Of all the policies proposed in the options memo, the one that makes the most sense is option C: Grant employees the ability to work remotely whenever possible, and incentivize companies to become fully remote. This policy would be more likely to work than the others proposed because it presents an option that is low-cost, high-reward. By switching to having mostly remote employees, companies would actually save money—and the cost for the government to incentivize them to do this would be well worth the trade.
Main benefits of the policy:
1. Less carbon emissions.
“Close to 143 million Americans aged 16 and older commute to work each day. That’s about 45% of the population that’s on the move at any given time.” (Lake, 2015).
Working remotely would lead to significatly less cars on the road, which means less carbon emissions going into the atomsphere. This would not only reduce air pollution, but it can even reverse some of the damage caused to our ozone layer that contributes to climate change.
2. Less energy wasted on powering office spaces.
Office buildings are typically large spaces that need constant electricity. Having hundreds of lights on regularly, as well as running the air conditioning constantly, are both things that use up a huge amount of energy, and things that office buildings need. This level of energy usage negatively impacts our air quality. With more people working from home, the need for office spaces would decrease, which would in turn save significant amounts of energy.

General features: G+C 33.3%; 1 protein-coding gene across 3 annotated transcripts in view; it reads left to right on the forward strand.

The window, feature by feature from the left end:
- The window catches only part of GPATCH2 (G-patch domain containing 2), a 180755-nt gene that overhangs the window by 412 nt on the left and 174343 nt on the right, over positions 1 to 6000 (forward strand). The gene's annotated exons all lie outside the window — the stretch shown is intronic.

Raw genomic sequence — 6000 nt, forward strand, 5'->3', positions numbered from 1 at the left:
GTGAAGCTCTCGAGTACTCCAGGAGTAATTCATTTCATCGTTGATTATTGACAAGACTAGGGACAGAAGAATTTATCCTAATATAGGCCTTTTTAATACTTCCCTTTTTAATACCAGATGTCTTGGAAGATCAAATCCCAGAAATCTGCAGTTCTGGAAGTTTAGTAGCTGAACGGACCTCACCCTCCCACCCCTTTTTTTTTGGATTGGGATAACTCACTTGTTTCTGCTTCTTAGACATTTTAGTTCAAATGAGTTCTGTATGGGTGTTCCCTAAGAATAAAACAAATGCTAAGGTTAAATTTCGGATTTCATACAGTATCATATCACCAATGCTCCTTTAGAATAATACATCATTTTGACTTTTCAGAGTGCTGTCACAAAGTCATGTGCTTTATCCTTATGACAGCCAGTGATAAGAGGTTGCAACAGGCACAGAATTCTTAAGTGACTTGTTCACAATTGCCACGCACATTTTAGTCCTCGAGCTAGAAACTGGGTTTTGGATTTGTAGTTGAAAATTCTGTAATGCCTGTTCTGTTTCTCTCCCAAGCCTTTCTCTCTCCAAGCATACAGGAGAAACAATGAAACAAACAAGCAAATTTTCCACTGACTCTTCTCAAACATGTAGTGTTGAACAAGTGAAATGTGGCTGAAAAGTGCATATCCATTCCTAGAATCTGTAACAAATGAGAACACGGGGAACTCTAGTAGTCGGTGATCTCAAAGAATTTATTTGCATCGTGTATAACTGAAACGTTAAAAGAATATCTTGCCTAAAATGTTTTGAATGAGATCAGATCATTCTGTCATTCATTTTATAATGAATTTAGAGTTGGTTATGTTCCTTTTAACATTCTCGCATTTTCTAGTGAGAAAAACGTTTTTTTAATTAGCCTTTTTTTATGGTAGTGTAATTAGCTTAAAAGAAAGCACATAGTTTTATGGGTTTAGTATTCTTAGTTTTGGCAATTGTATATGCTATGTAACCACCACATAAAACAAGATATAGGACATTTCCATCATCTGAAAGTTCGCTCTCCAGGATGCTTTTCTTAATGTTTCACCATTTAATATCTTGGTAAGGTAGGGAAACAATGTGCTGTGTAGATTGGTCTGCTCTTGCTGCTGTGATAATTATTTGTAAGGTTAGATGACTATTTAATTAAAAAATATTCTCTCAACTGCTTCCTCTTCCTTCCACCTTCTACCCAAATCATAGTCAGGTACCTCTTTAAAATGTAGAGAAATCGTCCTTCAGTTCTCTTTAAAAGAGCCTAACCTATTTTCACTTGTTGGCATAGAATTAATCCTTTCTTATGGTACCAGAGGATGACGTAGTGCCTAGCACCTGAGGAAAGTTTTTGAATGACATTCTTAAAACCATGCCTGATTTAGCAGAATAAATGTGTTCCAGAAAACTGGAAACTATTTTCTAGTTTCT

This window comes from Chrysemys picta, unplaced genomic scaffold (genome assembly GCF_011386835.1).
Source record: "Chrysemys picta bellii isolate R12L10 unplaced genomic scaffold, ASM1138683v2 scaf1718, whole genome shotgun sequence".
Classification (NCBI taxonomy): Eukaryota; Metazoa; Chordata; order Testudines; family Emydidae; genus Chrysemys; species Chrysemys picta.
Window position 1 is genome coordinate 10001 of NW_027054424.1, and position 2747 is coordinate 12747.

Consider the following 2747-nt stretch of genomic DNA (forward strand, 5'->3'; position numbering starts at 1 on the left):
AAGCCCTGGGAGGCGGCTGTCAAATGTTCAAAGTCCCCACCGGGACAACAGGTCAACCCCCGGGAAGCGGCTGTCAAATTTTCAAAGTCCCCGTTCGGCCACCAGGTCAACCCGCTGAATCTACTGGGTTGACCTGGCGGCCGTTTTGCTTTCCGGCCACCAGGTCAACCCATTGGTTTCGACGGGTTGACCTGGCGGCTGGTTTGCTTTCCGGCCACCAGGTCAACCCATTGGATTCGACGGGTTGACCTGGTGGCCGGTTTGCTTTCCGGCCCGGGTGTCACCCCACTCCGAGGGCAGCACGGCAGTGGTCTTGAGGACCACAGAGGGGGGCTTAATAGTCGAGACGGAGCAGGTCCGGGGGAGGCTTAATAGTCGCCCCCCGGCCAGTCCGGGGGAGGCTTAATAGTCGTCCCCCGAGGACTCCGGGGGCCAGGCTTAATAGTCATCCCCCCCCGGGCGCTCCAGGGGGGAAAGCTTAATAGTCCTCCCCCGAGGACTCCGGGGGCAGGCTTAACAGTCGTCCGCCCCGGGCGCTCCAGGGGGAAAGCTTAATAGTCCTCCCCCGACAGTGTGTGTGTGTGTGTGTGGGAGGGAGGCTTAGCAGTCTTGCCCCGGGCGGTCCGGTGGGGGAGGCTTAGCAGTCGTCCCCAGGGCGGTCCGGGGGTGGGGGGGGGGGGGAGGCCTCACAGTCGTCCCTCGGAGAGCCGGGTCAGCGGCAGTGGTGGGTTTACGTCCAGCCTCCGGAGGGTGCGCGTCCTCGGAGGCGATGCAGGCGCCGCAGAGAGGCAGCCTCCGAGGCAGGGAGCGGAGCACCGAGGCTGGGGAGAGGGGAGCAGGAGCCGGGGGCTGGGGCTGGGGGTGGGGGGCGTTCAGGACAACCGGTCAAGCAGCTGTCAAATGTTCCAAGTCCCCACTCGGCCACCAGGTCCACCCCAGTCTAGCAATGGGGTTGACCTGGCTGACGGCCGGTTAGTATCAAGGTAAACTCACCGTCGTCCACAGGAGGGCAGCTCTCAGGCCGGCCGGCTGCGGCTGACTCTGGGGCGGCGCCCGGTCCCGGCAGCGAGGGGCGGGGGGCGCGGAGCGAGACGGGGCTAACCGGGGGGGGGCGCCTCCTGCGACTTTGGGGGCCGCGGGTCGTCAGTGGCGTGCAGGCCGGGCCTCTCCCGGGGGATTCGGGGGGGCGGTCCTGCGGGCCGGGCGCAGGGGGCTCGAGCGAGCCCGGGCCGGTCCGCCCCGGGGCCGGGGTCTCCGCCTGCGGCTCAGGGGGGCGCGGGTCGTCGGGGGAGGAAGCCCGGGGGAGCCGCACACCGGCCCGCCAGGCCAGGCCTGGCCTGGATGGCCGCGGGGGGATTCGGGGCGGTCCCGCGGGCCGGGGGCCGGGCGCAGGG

This policy could possibly to be met with initial resistance. After all, people generally do not like change and they fear the unknown. That is why the typical work-week hours have not changed in decades, even with how different and technologically advanced life is now. However, the fact of the matter is that we have the technology needed to be able to make this change seamlessly. The public, as well as the government, need to remember that countries and policies should not remain stagnant through time. Adapting and evolving should be encouraged, not feared. With air pollution on the rise again, as well as all of the other environmental issues plaguing the world, perhaps we need a drastic change like this to actually start seeing a noticeable difference.
In conclusion, encouraging employees to work from home and incentivizing companies to adopt this change would be beneficial in many ways. First, there would be a significant decrease in pollution due to the decrease in commuters’ cars on the road. Also, the need for office buildings would decrease significantly, and so too would their sky-high consumption of energy. Additionally, companies would save a lot of money that they could reallocate, which would allow them to raise their employees salaries so that they can afford accommodations for a home office. Finally, employees would have the freedom to work from anywhere, meaning they could move away from crowded cities and into other cities, which could ultimately improve the economy and housing market.
Lake, R. (2015, November 16). 23 Commute Statistics to Know Before You Go to Work. Retrieved October 20, 2020, from https://www.creditdonkey.com/commute-statistics.html
What Can I Do to Help Reduce Air Pollution? (n.d.). Retrieved October 20, 2020, from https://www.des.nh.gov/organization/divisions/air/tsb/ams/aqmdp/share.htm